St.-Sgt. Roni Patury, commander of the Gesher (Bridge) simulator, told the Post that four simulator instructors, all women, teach close to 100 cadets, either one-on-one or in small groups.
Cadets spend three to four months with Patury and her fellow instructors – at the beginning of their time in the navy’s officer’s course, at the advanced stage of training and during their academic stage.
At almost two-and-a-half years long, the IDF’s Naval Officer’s Course is one of the most intensive programs in the military. All cadets go through rigorous training; in the first stage of the course they undergo training to learn basic military skills as well as learning how to operate small sea vessels.
Following their basic training, cadets get divided into four different areas of expertise – submarines, sailing, machinery or electronics, which will correspond to their posts following graduation. During their advanced training, cadets also undergo a diving course to become two-star divers able to dive to depths of up to 30 meters. The next stage in the course lasts about eight months, where the cadet undergoes practical and theoretical training in a designated position aboard ship.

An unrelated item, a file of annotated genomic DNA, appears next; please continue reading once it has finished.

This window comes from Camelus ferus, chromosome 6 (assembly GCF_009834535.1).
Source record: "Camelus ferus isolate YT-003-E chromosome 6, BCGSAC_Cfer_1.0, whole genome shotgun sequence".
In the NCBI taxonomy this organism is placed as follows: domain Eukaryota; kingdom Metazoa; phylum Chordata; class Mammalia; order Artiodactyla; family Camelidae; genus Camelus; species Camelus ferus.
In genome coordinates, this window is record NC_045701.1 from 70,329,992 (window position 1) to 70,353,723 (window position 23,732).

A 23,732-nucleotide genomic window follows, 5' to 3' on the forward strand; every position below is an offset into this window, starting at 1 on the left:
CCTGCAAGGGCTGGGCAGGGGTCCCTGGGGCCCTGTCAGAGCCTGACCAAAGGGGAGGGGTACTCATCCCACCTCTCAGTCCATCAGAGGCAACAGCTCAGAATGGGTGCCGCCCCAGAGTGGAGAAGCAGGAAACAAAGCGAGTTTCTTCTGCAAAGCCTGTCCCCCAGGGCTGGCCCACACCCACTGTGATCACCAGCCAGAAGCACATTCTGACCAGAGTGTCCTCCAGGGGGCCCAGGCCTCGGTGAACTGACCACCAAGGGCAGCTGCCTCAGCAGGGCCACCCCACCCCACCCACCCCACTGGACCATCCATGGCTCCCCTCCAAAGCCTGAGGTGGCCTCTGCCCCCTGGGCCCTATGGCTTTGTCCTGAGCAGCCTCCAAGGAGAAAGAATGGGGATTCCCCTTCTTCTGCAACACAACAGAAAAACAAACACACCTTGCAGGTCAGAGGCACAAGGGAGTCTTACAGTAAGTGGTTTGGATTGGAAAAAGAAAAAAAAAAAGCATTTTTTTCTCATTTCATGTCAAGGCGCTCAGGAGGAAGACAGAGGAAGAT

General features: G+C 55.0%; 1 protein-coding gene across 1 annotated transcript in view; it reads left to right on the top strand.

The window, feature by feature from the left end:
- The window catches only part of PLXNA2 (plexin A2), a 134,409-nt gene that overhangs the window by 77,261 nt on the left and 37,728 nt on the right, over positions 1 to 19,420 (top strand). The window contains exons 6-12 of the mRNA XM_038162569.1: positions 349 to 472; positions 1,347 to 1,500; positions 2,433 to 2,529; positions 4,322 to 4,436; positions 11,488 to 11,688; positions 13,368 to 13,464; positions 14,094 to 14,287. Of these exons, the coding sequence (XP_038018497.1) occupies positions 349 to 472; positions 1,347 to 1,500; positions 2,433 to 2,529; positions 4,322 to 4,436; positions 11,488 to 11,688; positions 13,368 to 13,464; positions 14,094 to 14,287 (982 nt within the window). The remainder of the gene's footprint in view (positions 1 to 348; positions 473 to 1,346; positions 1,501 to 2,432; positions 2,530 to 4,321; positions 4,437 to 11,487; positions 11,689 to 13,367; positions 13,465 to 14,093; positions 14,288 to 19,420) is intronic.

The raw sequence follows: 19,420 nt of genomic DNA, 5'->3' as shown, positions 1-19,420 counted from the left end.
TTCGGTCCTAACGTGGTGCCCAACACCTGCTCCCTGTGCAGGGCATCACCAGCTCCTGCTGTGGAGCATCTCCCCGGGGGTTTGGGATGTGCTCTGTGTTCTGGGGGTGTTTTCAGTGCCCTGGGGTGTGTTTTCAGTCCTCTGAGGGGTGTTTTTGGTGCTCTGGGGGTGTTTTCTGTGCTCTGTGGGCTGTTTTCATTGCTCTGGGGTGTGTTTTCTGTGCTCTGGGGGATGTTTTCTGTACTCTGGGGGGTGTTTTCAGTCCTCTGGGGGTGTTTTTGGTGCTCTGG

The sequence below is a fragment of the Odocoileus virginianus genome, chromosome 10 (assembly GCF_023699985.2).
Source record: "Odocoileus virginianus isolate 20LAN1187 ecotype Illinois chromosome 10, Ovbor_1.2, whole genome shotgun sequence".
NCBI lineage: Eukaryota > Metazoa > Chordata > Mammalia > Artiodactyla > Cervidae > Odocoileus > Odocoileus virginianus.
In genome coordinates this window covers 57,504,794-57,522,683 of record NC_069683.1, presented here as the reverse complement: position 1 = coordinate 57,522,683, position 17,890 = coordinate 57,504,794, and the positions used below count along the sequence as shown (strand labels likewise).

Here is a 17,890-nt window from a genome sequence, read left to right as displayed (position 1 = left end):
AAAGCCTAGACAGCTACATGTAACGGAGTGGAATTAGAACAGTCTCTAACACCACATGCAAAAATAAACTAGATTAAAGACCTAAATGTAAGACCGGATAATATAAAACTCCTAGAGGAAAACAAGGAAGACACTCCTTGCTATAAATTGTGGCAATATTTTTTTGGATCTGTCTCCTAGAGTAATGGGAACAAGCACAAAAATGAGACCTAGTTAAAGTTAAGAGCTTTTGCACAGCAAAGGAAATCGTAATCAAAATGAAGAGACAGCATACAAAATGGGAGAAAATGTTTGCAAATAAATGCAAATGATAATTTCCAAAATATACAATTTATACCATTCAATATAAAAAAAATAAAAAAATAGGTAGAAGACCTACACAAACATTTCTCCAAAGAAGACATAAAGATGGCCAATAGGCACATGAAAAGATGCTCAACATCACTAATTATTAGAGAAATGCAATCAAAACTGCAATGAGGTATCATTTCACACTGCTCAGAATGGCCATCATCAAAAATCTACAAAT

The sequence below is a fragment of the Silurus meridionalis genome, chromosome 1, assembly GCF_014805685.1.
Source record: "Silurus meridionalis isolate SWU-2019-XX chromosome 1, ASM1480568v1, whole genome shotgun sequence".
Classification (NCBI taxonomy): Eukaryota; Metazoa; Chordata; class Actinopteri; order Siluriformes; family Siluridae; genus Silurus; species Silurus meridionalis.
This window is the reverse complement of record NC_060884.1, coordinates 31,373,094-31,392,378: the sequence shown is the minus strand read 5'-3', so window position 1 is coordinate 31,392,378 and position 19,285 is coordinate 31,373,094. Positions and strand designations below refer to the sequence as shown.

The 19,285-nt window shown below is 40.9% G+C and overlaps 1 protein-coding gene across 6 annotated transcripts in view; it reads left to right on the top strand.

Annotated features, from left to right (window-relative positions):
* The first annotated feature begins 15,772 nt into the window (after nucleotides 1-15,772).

The simulator she trains cadets on allows them to learn how to navigate on the Mediterranean Sea, as well as the technical part of navigating in and out of ports, including when there are threats to the ships such as enemy submarines.
“It’s not a pass-or-fail type of scenario; that test is at sea. We are here to prepare them for that,” she said.